The Internet of Things (IoT) is already changing the way in which we live, with no signs of slowing down. In fact, in the coming years, it’s expected that IoT will transform every industry on the planet, shifting the very core of business operations across all sectors. The auto industry is certainly one of the most important markets within IoT, as connected cars have already become relatively commonplace on our roads. These IoT-enabled vehicles utilize a multitude of integrated devices to provide many benefits, including improved safety and security, a highly personalized user experience, and an entirely new way to view the concept of owning a car.
Technology research company Gartner predicts an astonishing 250 million connected cars on our roads by 2020, with accounting firm PriceWaterhouseCoopers projecting the connected car market to be worth a staggering $149 billion in less than three years’ time. Undoubtedly, the auto industry is undergoing a massive transformation, and it’s primarily due to the explosion of IoT technology in our communities.
Many auto industry experts agree that we are on the cusp of seeing fully-autonomous cars becoming available commercially. Tesla’s Model S is already pretty close, as its Autopilot feature allows the car to accelerate, decelerate, change lanes, merge with traffic, and overtake other cars without any input from the driver. At the same time, the company makes it clear that drivers of the Model S must remain alert at all times with their hands on the wheel, in case of a sudden need for human intervention. Unfortunately, there has been one death and several other accidents resulting from Model S drivers who were relying solely on the vehicle’s Autopilot system, and it’s important to remember that this technology is not yet ready to allow drivers to ignore the road completely.
Self-driving technology developments and innovations roll on at a rapid pace, but how long will it be before fully-autonomous cars are prevalent on our roads, with passengers able to safely be completely uninvolved in driving the vehicle? Although the answer varies depending on whom you ask, the majority of experts believe that self-driving cars will be commercially available within the next 3 to 5 years.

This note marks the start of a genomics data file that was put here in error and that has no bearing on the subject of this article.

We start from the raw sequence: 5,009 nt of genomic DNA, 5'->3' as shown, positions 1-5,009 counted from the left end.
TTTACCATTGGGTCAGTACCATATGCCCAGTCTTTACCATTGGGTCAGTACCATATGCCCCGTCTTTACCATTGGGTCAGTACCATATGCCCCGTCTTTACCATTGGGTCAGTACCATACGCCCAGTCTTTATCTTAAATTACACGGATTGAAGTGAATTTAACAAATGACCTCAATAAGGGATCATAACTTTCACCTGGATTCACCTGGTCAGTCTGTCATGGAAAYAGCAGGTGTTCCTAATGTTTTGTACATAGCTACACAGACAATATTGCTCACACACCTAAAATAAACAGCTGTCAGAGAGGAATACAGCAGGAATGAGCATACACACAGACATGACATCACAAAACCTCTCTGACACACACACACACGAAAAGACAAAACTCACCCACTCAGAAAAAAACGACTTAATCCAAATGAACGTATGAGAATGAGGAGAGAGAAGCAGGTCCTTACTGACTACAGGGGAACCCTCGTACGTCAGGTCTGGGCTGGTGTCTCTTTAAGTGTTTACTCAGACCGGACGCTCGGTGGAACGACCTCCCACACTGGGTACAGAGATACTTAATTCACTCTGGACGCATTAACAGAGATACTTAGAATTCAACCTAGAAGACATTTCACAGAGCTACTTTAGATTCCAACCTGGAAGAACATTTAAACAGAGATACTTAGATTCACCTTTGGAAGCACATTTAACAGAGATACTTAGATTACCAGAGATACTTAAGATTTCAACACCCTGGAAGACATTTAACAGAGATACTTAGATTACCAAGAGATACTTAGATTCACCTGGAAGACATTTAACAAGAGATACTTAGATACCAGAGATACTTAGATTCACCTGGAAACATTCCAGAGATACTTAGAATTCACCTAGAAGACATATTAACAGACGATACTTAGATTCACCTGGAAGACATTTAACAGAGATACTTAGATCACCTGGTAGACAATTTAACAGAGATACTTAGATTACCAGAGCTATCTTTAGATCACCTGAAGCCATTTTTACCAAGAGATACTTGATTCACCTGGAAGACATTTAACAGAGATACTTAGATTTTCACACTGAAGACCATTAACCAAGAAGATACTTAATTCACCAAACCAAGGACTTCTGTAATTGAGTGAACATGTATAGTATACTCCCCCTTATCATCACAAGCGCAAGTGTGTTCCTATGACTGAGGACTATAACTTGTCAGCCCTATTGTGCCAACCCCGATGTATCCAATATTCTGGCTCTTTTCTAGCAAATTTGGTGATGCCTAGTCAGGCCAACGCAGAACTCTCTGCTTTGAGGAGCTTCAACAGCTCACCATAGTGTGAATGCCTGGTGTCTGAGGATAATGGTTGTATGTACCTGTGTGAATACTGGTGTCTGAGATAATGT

Another significant effect of IoT on the auto industry is the increased blurring of the lines between tech companies and car manufacturers. There’s no question that technology companies have already become an essential component of the auto industry, and this integration is expected to grow dramatically over the next couple of years. Some believe that technology companies may eventually manufacture cars, while auto manufacturers will transform into tech companies, as the expansion of IoT comes to the forefront throughout these industries.
Tesla’s Model S also provides an excellent example of the transformation of the approach to buying a car. The reality is that many consumers are reluctant to pay upfront costs for technology that they don’t fully understand, but the connected car is changing what’s possible in a profound manner. Tesla allows new car owners to either add the Autopilot feature when they purchase the vehicle, or to pay for an upgrade at a later time. With over-the-air updates, consumers can just add software at any time after the purchase without ever stepping foot in a store or showroom, which opens up a whole new world of business opportunities for the auto industry moving forward.
IoT is making the auto industry rethink its entire framework, from the products they offer to the core fabric of how companies develop, manufacture and sell vehicles, and the future of this technology is likely to create additional changes that can’t even be imagined yet.
It may only be a few years until you’ll be able to sleep or work in the back seat while your car safely drives you to work, plays your favorite songs, and adjusts the temperature of the vehicle based on your personal preferences. Sounds pretty great, doesn’t it?
Please share your thoughts about IoT’s impact on the future of the auto industry with me on LinkedIn.